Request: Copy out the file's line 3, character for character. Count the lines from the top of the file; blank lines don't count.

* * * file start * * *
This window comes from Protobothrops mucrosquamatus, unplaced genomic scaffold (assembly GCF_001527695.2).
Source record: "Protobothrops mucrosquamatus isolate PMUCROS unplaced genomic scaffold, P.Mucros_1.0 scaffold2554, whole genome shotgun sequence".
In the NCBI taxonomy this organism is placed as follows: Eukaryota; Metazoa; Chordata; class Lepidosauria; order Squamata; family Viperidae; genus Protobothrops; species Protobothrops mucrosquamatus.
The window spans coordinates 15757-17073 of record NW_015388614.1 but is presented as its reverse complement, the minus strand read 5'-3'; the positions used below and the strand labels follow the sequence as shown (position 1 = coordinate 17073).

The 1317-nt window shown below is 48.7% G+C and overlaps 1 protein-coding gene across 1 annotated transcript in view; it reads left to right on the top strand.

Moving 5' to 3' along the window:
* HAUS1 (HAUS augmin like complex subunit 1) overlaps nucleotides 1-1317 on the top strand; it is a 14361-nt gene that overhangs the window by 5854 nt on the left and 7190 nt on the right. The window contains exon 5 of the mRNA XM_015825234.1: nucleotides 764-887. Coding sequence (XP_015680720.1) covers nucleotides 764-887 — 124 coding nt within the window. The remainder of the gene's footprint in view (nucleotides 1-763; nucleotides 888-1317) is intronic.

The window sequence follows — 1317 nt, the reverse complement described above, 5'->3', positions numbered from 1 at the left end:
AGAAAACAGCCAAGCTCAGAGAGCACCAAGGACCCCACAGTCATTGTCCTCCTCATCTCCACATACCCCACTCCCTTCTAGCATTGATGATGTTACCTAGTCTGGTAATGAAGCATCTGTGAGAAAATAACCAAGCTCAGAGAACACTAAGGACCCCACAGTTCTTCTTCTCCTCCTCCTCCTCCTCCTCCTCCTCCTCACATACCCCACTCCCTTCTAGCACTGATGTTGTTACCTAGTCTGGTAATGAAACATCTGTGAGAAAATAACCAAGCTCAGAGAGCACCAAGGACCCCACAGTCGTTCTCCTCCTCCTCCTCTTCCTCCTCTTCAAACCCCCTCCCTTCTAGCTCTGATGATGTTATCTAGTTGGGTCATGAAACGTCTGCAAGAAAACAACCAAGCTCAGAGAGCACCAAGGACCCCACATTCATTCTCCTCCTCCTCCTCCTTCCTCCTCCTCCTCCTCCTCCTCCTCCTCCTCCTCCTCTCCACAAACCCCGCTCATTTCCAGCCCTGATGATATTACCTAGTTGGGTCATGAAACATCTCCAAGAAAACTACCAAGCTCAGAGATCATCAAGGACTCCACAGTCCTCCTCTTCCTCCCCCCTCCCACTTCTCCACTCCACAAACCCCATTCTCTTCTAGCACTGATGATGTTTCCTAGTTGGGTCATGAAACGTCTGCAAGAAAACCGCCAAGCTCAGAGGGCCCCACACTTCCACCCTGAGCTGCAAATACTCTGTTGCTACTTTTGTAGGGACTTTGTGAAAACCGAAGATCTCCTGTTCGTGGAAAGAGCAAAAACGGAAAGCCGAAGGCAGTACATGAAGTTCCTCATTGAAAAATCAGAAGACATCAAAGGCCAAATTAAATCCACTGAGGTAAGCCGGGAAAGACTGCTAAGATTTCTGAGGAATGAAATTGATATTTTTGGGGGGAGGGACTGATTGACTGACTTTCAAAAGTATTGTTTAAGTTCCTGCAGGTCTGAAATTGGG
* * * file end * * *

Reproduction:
In the NCBI taxonomy this organism is placed as follows: Eukaryota; Metazoa; Chordata; class Lepidosauria; order Squamata; family Viperidae; genus Protobothrops; species Protobothrops mucrosquamatus.